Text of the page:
). Nicotine interacts with nicotinic acetylcholine receptors, which are present in the developing fetal brain. These receptors are involved in the modulation of neurotransmitters such as dopamine, serotonin, and γ-amino butyric acid. Thus, prenatal nicotine exposure may produce secondary effects through these other systems (Ernst et al. 2001
). Slotkin et al. (1987)
proposed that nicotine exposure is associated with regional abnormalities in cell number and macromolecule content in rats. In addition, he found that prenatal exposure to nicotine results in a premature switch from cell replication to cell differentiation. Animal models using rats and rhesus monkeys have shown that lead-exposed animals exhibit deficits in discrimination reversal, spatial delayed alternation, and fixed interval tasks (Rice 1996
). These deficits indicate impairment in the animals’ ability to inhibit inappropriate responses, temporally organize behavior, and learn from the consequences of previous actions. Recent work by Nigg et al. (2008)
among children with attention-deficit/hyperactivity disorder suggests that behavioral problems may be mediated by child IQ or poor cognitive control.
This study has several limitations that should be considered when interpreting our results. First, the cross-sectional nature of the data makes it difficult to infer causal relationships. The results of our study are consistent with previous birth cohorts that prospectively collected exposure information (Dietrich et al. 2001
; Fergusson et al. 1998
; Weitzman et al. 1992
). Concurrent blood lead levels may not be the optimal biomarker of a child’s risk for lead-associated behavior problems if lead induces neurotoxic effects during early development. However, recent studies indicate that concurrent blood lead level is a stronger predictor of lead-associated IQ decrements and behavior problems than is blood lead measured during early childhood (Chen et al. 2005
; Lanphear et al. 2005
). Another potential source of bias in cross-sectional data is exposure misclassification. Mothers of children with behavior problems may be more likely to recall gestational intake of potentially harmful substances, such as tobacco, owing to a drive to identify a cause of their child’s disorder. On the other hand, mothers may fail to report prenatal and postnatal tobacco smoke exposure because of social stigma (i.e., social desirability bias) or tobacco smoke exposures outside of the home. We minimized the possibility that postnatal ETS exposures were misclassified by using cotinine as a marker of exposure. Prior research indicates that mothers can accurately recall gestation intake of tobacco with sensitivities and specificities in the range of 0.81–0.86 and 0.94–0.97, respectively (Jacobson et al. 2002
; Tomeo et al. 1999
Another limitation to the NHANES data is that prenatal tobacco smoke exposure was collected only as a dichotomous variable, and we were unable to examine its relationship with CD in more than two categories. This would result in our effect estimate being biased toward the null if the effect of prenatal tobacco smoke exposure on CD diagnosis is greater at higher levels of prenatal tobacco consumption.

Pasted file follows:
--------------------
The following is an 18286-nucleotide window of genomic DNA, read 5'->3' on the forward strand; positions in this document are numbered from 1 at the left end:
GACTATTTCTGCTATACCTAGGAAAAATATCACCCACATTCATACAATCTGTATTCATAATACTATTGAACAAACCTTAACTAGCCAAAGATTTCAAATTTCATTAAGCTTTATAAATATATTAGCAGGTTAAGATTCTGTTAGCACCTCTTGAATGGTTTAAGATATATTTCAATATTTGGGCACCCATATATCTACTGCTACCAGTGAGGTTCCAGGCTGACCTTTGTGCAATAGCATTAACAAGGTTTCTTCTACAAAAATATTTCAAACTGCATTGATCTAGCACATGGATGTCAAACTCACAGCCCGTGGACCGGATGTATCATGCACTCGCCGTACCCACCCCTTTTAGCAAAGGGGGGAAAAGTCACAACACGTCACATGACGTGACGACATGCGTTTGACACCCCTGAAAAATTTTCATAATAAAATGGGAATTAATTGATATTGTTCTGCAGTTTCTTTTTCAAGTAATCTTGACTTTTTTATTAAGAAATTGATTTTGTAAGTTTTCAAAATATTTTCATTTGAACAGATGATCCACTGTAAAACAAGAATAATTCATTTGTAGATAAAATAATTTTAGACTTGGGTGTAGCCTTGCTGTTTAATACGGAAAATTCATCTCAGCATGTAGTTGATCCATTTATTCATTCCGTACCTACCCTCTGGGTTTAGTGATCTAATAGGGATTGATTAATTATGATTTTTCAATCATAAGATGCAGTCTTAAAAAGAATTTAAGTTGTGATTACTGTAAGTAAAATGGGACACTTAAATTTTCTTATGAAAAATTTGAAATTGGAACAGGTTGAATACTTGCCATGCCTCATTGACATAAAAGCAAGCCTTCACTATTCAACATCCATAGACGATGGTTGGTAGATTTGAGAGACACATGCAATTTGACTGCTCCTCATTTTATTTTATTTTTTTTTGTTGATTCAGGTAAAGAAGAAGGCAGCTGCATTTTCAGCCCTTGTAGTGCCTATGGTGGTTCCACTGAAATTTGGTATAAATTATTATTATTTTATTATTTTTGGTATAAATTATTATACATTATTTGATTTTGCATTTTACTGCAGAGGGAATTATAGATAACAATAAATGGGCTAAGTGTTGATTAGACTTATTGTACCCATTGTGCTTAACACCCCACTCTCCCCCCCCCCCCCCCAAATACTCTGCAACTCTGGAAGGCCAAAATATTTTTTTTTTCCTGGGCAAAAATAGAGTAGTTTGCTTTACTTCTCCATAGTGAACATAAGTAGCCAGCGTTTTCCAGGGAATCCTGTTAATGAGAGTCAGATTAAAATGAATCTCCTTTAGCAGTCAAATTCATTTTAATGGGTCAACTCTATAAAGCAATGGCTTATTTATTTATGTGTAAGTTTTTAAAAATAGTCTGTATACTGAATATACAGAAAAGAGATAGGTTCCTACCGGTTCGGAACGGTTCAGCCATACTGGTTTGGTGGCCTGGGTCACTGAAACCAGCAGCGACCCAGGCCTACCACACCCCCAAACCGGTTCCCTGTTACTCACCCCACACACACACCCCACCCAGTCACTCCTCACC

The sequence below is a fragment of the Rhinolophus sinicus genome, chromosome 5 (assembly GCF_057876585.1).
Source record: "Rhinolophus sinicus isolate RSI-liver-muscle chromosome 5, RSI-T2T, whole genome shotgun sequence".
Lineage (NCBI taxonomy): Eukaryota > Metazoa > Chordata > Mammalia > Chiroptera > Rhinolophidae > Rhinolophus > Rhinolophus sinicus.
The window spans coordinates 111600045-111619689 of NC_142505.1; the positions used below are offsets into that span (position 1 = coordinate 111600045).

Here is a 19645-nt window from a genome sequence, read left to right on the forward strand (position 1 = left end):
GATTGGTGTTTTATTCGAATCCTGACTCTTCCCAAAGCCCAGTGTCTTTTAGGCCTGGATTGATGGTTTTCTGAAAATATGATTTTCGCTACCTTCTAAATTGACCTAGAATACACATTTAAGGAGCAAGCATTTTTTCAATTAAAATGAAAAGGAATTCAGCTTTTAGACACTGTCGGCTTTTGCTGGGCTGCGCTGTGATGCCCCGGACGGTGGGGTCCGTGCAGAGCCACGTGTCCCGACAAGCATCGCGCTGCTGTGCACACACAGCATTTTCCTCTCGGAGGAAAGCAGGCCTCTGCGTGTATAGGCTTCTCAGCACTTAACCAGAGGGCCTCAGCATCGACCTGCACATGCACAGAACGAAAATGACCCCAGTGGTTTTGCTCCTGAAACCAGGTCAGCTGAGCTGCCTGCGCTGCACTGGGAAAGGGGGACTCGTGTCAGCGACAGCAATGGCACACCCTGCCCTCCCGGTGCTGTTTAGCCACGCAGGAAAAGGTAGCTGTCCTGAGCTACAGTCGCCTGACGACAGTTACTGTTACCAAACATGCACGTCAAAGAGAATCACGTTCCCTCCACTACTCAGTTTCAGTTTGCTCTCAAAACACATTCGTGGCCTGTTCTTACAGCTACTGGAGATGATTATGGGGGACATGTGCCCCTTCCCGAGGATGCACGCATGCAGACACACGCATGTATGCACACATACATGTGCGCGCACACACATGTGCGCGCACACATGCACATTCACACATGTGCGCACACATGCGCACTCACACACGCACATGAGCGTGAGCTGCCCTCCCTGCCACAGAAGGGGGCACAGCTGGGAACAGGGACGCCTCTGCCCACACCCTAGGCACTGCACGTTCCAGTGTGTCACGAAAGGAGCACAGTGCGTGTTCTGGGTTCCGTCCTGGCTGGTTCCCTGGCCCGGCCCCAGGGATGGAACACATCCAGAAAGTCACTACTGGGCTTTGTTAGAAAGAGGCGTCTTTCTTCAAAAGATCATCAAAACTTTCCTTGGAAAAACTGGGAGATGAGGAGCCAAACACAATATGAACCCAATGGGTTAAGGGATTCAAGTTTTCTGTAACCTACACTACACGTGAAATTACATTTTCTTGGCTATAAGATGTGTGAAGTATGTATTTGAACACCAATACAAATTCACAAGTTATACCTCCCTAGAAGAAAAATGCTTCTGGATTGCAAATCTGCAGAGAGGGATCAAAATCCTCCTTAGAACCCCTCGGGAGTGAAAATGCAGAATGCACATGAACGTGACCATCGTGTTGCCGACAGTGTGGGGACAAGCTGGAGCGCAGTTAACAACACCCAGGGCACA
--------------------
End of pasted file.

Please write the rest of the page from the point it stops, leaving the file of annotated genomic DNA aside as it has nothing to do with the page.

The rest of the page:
Although we were able to adjust for some confounders, we were unable to adjust for maternal education, family functioning, care-giving environment, parenting practices, prenatal alcohol use, and parental psychopathology. These factors tend to be associated with greater exposure to environmental toxicants and greater risk for CD. NHANES does collect data on maternal education and prena-tal alcohol use, but these data were not available in the publicuse NHANES data files. We did attempt to control for many confounders (or their proxies) in the relationship between environmental toxicants and CD, including race/ethnicity, maternal age at child’s birth, and socioeconomic status (PIR). Still, it is unlikely that these confounders would have been strong enough to eliminate our observed associations, given the previous literature showing robust effects even after controlling for numerous confounders.
Finally, the small number of exposed cases in our logistic regression model created imprecise estimates of the effect of lead exposure and limited our ability to adequately assess for an interaction between prenatal tobacco smoke exposure and blood lead levels. Still, the consistency of our results using the CD symptom counts suggests that exposure to environmental toxins may result in a shift of the symptom count distribution that would result in an increased number of CD-diagnosed children.
The reported prevalence of CD may be an underestimate of the true national prevalence because we relied on parents as the informants of CD symptoms (Loeber et al. 2000
; Shaffer et al. 2000
). Many disruptive or delinquent behaviors in children are not recognized by their parents. Although maternal and child report of CD symptoms are correlated (Burt et al. 2005
), some studies found that child informants were twice as likely to meet the diagnostic criteria for CD compared with parent or caregiver informants (Ezpeleta et al. 1997
This study confirms the previously observed associations between prenatal tobacco smoke exposure and CD. In addition, this study provides support that elevated blood lead levels are a risk factor for CD. Future research should be directed at confirming this observation in prospective birth cohorts, preferably using serial biomarkers of prenatal tobacco smoke exposure and environmental lead exposure. Despite dramatic reductions in children’s exposures to tobacco smoke and environmental lead, these results suggest that millions of contemporary children may be exposed to levels of these toxicants sufficient to increase the risk for persistent, disruptive, and even violent behavior problems.